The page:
There's an old joke - um... two elderly women are at a Catskill mountain resort, and one of 'em says, "Boy, the food at this place is really terrible." The other one says, "Yeah, I know; and such small portions." Well, that's essentially how I feel about life - full of loneliness, and misery, and suffering, and unhappiness, and it's all over much too quickly. The... the other important joke, for me, is one that's usually attributed to Groucho Marx; but, I think it appears originally in Freud's "Wit and Its Relation to the Unconscious," and it goes like this - I'm paraphrasing - um, "I would never want to belong to any club that would have someone like me for a member." That's the key joke of my adult life, in terms of my relationships with women.I think Rowan Williams is Alvy Singer.
I've been following - well, sort of - all the goings on Across the Pond. The portrait of +++Himself that is emerging is one of a very intelligent man with a highly neurotic relationship with life and women.
Just like Alvy Singer.
I can't find the direct link and I don't 'tweet' (don't ask me) but Thinking Anglicans reports that Ruth Gledhill of The Times 'tweeted' that Rowan 'lost his rag' over the leak by "someone" on the Crown Nomination Commission.
The leaked information was that Dr. Jeffrey John, a self-described partnered but celibate gay man, was on the shortlist of candidates for Bishop of Southwark.
"Lost his rag" is British for "furious." Were Rowan in Parliament, he might have "flipped his wig." In America, this might be called being "royally pissed off" - which would be confusing to the Brits for whom "pissed" means "drunk" (As in, "I got quite pissed last night.").
Unless, of course, a Brit is telling someone to "piss off" which means to "leave, go away (As in, "They've pissed off and left us quite in the lurch.").
In the southern part of these United States, he would have had a "conniption fit" - which is not to be confused with having "a case of the vapors."
Rowan, apparently, "lost his rag". Never mind that a 'rag' to an American, is a vulgar slang having to do with a kind of feminine hygiene product.
Actually, who could blame him, poor lamb? First of all, the Crown Nomination Commission - like most nomination committees, but especially ones at this level and in these times - is sworn to confidentiality. Someone obviously and deliberately leaked the information.
The implications of this disclosure go even further. Once more, Dr. Jeffrey John had to endure his name, his ministry, his credentials, and the most intimate details of his life being dragged through intense media scrutiny.
And, for what? The Evangelicals will never accept a homosexual person as a child of God, much less a bishop. Listen to what Jon Snow reports that Canon Chris Sugden – Executive Secretary of something called Anglican Mainstream – said about the proposed appointment. Sugden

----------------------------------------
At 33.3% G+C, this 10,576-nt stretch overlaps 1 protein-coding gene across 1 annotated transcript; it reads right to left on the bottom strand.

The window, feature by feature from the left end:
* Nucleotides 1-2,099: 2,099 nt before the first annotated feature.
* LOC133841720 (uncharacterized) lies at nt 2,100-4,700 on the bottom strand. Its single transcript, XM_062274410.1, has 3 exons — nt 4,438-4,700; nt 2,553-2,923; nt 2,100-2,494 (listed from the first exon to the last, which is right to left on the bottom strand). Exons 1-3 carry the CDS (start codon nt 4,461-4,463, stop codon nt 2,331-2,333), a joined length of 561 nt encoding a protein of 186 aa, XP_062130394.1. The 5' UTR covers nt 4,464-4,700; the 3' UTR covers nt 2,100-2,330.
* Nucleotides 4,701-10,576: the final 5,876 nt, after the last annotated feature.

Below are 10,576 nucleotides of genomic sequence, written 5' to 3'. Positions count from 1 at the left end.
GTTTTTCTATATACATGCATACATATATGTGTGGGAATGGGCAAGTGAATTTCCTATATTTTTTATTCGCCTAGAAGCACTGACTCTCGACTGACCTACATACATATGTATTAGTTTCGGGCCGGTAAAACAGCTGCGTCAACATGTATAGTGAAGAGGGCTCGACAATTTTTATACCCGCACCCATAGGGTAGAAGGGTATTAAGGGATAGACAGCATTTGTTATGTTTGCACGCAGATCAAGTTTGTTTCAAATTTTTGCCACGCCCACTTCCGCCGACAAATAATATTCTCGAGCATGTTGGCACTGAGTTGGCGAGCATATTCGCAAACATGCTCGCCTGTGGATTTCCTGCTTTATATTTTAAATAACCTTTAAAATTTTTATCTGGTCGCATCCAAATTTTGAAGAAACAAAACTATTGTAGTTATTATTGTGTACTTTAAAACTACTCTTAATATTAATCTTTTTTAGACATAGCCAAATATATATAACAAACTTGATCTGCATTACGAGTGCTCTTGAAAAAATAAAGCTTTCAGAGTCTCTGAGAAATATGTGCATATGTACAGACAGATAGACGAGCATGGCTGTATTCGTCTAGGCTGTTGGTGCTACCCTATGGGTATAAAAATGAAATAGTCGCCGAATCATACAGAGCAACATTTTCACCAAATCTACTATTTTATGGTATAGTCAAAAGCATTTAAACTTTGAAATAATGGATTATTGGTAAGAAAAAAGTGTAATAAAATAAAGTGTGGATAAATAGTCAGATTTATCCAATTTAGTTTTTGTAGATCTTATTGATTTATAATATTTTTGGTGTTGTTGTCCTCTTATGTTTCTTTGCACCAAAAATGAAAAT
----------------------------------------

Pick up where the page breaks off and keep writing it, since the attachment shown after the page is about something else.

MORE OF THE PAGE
". . . described an active homosexual, who had now become celibate, as akin to “someone entering the Cabinet having once fiddled his expenses”. The climax to the Canon’s wrath was that his fellow Canon had “never apologised” for his journey from active homosexuality to celibacy…
Interesting, isn't it, that those who claim sole ownership of the moral high ground often behave in scandalously unethical - indeed, un-Christian - ways.
Rowan, however, consistently caves into these religious hooligans. Jeffrey John is, reportedly, a friend of Rowan Williams. Even so, John was forced to rescind ("stand down" in British-speak) from his nomination as Bishop of Reading in 2003 because of his sexual orientation.
In my kindest moments for Rowan's position (which are, admittedly, few and far between), I can only imagine that part of his fury, causing him to 'lose his rag', was the embarrassment this would cause his friend all over again, only for John to lose the nomination.
Alas, poor Rowan! Life serves you up such lousy meals, and the portions are so small.
You will find an excellent summary of the whole sordid affair at Thinking Anglicans and Episcopal Cafe.
Tune in this week, folks, for another episode of "As the Anglican World Turns". In this week's series, the Church of England meets in Synod to deliberate on women in the Episcopacy.
A very bright bloke named Justin Brett has written A Lesson concerning the Debating of Women Bishops on his Blog "The Dodgy Liberal". (Translation: "Dodgy" is British for "tricky, questionable or suspicious". The only kind of liberal I really trust.)
I'm not sure I understand it all, but it is quite good, I think.
According to Brett, the debate will most likely center around the second of eleven proposed clauses.